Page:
In yesterday's women's discipleship group we discussed the deuterocanonical books of the Bible, because of the OT reading at Sunday's mass (from Wisdom). One of my tasks with these lovely women is to help them understand Roman Catholicism and overcome biases which have taken a lifetime to accumulate.
It is joyful work.
One of the dearest of these sisters comes from a Baptist background and had a very hard time with several of my comments. For example, the idea that the church did not come from the Bible, but vice versa.
Something she said still has me thinking.
She asked if I thought that God would allow people, mere people, to remove pieces of what should truly be included in His holy word. She reasonsed that God must have allowed the post-reformation removal of various books because they didn't belong there in the first place. And if they did belong, then He would have made sure they remained.
The answer, of course, is free will. He permits all sorts of things He doesn't desire.
He has permitted His Word to be used to justify all sorts of horrific behavior.
He has permitted His church, His spouse, to reject His mother.
He has permitted consumation of the marital covenant between bridegroom and bride (in the Eucharist) to be stripped away, and has remained faithful within a sexless marriage.
We have a God who allows all these things, all these affronts from His people, His children, His church.
He allows it, and weeps.
He allows much...He weeps more often than we would want to know.
I understand the mindset of the Baptist sister, having grown up Pentecostal. Every true denomination holds riches...and none the full measure of all.
One of the blessings of being within a convergence church is the opportunity it provides for hearing perspectives from the 3 streams. The people who join us from Baptist backgrounds bring with them an inspiring depth and conviction of faith. I learn much from them about the Christian walk.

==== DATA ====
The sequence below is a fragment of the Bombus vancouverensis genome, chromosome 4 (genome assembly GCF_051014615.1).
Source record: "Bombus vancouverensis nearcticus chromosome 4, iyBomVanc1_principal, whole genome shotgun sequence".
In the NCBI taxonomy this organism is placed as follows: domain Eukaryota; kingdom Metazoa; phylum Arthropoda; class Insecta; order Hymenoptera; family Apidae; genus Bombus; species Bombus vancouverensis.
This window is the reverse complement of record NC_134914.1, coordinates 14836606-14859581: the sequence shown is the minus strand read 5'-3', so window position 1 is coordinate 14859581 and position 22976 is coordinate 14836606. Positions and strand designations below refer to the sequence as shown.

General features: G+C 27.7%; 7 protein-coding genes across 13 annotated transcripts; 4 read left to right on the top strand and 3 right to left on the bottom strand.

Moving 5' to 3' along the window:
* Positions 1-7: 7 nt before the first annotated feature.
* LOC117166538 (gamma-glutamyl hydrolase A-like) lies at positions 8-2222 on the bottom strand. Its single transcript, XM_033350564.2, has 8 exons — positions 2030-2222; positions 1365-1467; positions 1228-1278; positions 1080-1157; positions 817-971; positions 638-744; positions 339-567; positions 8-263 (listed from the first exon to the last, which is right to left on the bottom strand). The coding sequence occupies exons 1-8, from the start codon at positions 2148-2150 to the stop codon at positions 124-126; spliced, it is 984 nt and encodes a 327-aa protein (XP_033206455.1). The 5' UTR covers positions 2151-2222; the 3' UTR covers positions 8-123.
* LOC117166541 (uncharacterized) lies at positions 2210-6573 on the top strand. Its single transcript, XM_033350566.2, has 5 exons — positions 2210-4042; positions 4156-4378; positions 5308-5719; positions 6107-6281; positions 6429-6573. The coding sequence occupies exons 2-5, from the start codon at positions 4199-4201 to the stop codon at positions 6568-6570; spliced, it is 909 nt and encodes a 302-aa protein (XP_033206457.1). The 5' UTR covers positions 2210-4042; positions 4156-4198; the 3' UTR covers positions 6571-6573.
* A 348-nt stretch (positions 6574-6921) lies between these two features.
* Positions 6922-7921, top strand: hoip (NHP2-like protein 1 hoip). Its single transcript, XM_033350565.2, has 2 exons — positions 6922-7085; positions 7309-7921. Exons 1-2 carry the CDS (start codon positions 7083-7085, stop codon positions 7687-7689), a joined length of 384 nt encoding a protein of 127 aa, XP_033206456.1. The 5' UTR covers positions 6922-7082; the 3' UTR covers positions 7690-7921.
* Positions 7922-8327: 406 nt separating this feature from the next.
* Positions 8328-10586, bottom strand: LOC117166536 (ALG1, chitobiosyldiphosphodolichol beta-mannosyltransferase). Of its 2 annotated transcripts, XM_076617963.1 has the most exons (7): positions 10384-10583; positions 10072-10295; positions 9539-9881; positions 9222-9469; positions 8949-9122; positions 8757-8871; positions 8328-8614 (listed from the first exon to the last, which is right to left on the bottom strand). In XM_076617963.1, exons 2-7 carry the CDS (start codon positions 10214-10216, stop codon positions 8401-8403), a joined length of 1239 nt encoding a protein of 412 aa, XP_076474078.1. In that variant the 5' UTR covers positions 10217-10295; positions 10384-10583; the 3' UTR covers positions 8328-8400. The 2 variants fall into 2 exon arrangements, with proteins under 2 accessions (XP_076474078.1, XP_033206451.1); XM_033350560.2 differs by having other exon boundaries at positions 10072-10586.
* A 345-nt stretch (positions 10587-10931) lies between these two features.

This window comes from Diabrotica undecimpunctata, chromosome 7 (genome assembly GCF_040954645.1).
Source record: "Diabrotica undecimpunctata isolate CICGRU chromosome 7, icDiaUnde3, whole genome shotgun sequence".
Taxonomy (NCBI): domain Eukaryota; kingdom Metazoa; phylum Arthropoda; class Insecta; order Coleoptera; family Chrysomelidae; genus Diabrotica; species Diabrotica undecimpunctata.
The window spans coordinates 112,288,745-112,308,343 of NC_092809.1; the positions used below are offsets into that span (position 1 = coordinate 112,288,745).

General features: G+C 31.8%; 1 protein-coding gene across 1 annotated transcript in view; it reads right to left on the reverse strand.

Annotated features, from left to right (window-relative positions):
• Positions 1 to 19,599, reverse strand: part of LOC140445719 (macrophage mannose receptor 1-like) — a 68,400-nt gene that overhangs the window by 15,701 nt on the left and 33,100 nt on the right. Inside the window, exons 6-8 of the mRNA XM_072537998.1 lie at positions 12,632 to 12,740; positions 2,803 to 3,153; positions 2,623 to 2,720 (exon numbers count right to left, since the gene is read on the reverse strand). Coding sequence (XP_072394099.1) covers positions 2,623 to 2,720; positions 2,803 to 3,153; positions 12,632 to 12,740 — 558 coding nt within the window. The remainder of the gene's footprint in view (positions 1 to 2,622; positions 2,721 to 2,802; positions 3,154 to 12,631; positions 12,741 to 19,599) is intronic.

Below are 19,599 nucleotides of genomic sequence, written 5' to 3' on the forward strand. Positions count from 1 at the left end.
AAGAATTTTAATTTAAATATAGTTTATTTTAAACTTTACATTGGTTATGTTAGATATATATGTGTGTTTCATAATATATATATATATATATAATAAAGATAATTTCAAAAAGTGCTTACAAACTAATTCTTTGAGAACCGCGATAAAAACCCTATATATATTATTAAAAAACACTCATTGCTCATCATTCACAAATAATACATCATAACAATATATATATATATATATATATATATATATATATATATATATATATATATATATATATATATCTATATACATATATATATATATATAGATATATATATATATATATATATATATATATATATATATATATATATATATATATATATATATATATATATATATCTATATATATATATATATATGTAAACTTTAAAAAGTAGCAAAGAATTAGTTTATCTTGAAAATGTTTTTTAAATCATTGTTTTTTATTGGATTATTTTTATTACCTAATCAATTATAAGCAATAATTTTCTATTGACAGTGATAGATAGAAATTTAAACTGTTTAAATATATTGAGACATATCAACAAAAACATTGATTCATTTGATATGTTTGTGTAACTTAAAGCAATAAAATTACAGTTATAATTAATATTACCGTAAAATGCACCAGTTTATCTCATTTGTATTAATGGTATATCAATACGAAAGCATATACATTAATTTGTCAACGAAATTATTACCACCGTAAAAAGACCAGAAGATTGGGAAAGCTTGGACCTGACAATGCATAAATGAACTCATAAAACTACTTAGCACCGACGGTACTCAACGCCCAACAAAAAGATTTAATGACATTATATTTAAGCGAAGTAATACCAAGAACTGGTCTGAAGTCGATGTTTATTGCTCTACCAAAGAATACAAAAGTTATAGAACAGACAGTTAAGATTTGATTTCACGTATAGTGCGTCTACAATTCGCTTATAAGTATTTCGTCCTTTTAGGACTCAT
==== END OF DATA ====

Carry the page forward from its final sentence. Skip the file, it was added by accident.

It seems like her argument could be used for almost anything. Why not counter, "would God allow people, mere people, to add non-canonical books to His Bible?"
If He didn't want them in there, why allow them in there in the first place? After all, they (or most of them) were in almost every Bible ever compiled for 3/4ths of Christian history. And even today, they're held as sacred by 3/4ths of the Christians on Earth (the Catholics, E. Orthodox, Oriental Orthodox, and various other Apostolic offshoots).
So a quarter of the Christians today (and a much smaller minority even a few centuries ago) dispute the consensus reached by Christendom globally for over a millenium.
Finally, we can't deny that various groups, from the Mormons and Jehovah's Witnesses to the Muslims, have said the Catholic Bible was 'good, but not good enough,' and made various edits to it. Should we decide that each of those (mutually incompatible) edits were ordained by God as well? Or simply that He permits us wide latitude to sin?
Perhaps a more charitable presentation of that argument might be helpful in getting her to see otherwise. Growing up Protestant in the US, it's easy to take Protestantism as the norm, when in fact, it's both a deviation and a minority (both by present population and temporal standards).
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